If you have read my earlier posts you know that I usually begin a painting over an already painted canvas. This could be an old painting that I no longer want or it could be a new canvas that I intentionally paint with a variety of interesting strokes, shapes and colors. Creating a new underpainting lets me use canvases of whatever size and shape I like. This is important because I find I''m making larger painting of this type than the ones I used to make. I don''t want to be confined to smaller canvases!
An underpainting done in oils
For an underpainting to work effectively, I need it to have a good palette, some bold shapes and strokes, and enough texture so that when I paint over it I can scratch down again and reveal the original colors in unexpected ways.
At first, I tried making an underpainting the same way I usually paint, using oils and a gel medium. But this takes a long time to dry which is pretty frustrating when you really want get started. So I got some Gamblin Galkid Lite to mix with the paint. It''s supposed to dry quickly but hold the texture of the brush/knife strokes. I managed to make one underpainting with this medium (which ended up as "Organized Life" seen in an earlier post) but found that mixing it straight with paint makes a very thick glop that is hard to manage. Then I discovered that Galkid Lite is intended to be thinned with a solvent. I never use solvents (I''m very sensitive to them all), so this turned out not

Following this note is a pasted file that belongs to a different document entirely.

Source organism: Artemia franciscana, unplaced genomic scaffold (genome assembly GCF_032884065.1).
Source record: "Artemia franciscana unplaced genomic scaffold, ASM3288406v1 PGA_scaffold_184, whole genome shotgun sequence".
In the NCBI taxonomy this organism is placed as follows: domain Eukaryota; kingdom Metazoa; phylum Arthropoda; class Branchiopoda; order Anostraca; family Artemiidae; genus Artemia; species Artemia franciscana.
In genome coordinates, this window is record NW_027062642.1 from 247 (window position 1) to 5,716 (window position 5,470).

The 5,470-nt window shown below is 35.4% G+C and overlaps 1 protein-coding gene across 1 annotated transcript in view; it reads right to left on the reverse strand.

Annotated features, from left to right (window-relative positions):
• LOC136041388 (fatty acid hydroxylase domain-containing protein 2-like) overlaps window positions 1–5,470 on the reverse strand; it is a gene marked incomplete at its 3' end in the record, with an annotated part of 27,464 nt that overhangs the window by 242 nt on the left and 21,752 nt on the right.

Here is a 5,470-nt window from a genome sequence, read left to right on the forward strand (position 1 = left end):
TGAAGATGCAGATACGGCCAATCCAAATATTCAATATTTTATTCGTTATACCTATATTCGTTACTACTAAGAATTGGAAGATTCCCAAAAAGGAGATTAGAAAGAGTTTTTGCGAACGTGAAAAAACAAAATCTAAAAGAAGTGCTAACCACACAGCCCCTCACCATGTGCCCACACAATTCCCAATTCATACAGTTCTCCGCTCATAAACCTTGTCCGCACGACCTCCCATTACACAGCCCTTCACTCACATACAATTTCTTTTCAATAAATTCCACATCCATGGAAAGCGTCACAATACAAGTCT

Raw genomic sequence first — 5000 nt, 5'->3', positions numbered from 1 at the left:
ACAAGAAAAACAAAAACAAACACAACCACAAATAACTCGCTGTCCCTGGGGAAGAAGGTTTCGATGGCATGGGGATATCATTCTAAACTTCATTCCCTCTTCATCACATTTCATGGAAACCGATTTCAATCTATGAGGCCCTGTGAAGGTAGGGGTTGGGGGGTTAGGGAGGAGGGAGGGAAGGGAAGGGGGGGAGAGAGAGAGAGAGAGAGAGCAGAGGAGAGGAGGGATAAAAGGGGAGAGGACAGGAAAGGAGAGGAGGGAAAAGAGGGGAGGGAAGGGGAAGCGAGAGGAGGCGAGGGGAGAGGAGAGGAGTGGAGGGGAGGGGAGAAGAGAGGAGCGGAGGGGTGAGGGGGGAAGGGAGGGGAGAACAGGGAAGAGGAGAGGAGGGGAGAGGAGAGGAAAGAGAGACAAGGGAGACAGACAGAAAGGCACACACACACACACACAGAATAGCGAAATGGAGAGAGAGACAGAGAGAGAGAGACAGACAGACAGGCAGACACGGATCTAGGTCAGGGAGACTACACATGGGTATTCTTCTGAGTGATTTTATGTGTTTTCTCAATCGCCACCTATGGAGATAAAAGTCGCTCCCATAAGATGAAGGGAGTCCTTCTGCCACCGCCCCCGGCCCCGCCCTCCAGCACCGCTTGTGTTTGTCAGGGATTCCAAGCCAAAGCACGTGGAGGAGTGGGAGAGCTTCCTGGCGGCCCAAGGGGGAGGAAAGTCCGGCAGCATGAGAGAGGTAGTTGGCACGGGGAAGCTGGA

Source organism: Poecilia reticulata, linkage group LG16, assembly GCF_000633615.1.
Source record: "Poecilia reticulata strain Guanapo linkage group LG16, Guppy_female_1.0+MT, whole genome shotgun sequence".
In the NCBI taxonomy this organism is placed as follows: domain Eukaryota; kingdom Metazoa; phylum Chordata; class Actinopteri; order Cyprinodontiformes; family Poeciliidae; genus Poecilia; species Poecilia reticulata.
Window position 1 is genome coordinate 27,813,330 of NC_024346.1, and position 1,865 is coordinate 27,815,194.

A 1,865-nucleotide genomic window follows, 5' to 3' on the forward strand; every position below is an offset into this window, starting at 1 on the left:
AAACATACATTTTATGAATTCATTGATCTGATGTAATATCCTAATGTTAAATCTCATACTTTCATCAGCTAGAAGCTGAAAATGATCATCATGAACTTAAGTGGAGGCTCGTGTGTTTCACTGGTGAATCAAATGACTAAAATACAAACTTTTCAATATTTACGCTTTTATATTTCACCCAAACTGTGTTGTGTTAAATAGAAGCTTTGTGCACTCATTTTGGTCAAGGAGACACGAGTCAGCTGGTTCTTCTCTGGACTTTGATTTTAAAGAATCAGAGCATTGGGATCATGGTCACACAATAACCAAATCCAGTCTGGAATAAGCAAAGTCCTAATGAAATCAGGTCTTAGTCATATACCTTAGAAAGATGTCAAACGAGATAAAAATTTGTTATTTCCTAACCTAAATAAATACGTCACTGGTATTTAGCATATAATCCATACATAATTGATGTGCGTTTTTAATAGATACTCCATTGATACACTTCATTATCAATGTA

to be a good solution for me.
My first attempts with thin acrylic paint
Next I tried using acrylics which will dry in an hour or so. I dug out my old acrylic paints, mixed them with water and acrylic matte medium and flung, drizzled and spread them on canvases. I got wonderfully wild backgrounds which I let dry over night. But the texture wasn''t there and I found it frustrating to try and paint over it. I did make one painting that way, Metropolis. The patterns in the underpainting turn into architectural features and even appear in the foreground figure''s blouse. I used stencils to suggest more architecture in the distance.
Metropolis, oil, 20 x 20"
Underpainting with acrylics and soft gel medium
I was not happy with the lack of texture in the thin acrylics, though. Poking around at a local art store I came across Golden''s Soft Gel matte medium that is used with acrylic paint. I tried that and found it better, though still not as textured as I would like. Even so, I used this to begin a new painting, "Sunday Morning", in oil paint. The version here needs a lot more work, but you can see how the underpainting will contribute to the overall design.
Sunday Morning, intermediate stage (24 x 24", oil and acrylic)
I still want more texture in the underpainting, though, and so I have ordered some Golden Heavy Gel matte medium for acrylic paint. I think that will do the trick. I''ll let you know!
A word about using acrylic paint. You can paint in acrylics onto a new canvas and once it''s dried, you can paint with oils over it. But once there is oil paint on your canvas, you can not paint with acrylics over it. The acrylic paint is not designed to adhere well to an oil paint surface. My preference is to paint in oils because I like to use a wet on wet application much of the time, so my use of acrylics is confined to a fast drying under layer of paint.